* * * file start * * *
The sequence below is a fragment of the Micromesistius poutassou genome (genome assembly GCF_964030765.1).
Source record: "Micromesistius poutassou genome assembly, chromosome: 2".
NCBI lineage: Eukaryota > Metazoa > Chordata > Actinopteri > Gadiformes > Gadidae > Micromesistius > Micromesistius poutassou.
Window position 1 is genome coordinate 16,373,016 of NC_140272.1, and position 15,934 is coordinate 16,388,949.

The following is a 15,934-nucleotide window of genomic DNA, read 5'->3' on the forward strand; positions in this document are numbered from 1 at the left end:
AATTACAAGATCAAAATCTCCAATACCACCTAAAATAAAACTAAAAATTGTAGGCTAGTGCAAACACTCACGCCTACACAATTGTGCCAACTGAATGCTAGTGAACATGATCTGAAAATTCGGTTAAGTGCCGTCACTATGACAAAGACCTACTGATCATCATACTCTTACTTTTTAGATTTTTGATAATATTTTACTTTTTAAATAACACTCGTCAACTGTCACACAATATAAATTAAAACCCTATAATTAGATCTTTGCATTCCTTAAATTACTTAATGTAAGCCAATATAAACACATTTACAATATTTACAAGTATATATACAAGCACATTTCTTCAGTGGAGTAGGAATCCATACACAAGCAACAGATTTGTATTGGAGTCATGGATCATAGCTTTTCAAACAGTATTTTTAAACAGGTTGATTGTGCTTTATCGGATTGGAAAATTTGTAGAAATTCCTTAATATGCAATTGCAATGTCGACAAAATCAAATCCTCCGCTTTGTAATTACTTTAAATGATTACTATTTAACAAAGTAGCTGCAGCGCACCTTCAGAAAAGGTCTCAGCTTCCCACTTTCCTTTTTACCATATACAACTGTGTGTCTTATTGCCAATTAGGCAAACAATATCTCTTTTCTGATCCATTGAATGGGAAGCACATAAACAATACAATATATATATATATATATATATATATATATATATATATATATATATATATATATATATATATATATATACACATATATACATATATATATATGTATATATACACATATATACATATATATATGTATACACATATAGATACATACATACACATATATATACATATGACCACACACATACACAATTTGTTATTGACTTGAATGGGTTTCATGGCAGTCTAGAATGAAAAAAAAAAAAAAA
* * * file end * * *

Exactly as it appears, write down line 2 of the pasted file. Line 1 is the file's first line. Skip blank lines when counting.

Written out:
Source record: "Micromesistius poutassou genome assembly, chromosome: 2".